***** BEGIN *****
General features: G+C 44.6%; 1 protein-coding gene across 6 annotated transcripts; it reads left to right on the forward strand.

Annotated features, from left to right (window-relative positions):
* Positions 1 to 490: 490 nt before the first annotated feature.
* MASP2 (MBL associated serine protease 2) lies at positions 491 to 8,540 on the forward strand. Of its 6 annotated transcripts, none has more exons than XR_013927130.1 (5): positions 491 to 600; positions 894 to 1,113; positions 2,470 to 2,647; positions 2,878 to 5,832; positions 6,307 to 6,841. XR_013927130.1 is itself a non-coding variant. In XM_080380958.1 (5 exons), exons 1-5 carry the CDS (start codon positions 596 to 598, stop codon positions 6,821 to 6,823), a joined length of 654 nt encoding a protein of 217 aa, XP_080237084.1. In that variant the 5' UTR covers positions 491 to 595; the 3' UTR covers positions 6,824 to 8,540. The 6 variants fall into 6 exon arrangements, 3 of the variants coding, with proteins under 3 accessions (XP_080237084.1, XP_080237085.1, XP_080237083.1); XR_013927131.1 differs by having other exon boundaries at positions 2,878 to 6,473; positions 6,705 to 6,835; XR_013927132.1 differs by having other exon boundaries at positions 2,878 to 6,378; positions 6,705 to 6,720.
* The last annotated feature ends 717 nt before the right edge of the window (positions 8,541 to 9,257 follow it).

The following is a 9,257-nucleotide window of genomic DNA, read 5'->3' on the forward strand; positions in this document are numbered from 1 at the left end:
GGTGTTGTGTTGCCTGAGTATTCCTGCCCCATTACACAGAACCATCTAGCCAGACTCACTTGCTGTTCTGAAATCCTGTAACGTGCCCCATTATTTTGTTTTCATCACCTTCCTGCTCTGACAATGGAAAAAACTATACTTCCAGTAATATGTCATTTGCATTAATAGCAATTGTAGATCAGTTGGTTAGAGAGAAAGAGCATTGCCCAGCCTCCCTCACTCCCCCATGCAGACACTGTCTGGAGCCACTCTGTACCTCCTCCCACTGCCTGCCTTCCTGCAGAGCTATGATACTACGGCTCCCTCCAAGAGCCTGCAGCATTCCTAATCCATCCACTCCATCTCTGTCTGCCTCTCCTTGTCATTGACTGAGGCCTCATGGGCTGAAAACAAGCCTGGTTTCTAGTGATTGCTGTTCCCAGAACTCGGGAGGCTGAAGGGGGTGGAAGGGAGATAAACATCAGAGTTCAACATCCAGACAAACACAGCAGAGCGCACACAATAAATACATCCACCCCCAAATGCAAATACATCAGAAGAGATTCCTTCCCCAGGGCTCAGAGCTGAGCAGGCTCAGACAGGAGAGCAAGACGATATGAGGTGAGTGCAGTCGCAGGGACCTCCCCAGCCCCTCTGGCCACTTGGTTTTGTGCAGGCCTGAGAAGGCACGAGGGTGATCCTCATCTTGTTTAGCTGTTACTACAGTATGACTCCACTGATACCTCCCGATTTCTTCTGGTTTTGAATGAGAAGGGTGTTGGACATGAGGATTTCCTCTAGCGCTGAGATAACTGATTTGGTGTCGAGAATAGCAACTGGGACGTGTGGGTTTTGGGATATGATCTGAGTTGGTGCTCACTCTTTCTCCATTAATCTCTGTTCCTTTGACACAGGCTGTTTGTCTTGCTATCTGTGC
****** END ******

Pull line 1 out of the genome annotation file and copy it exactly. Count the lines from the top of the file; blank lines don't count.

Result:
General features: G+C 44.6%; 1 protein-coding gene across 6 annotated transcripts; it reads left to right on the forward strand.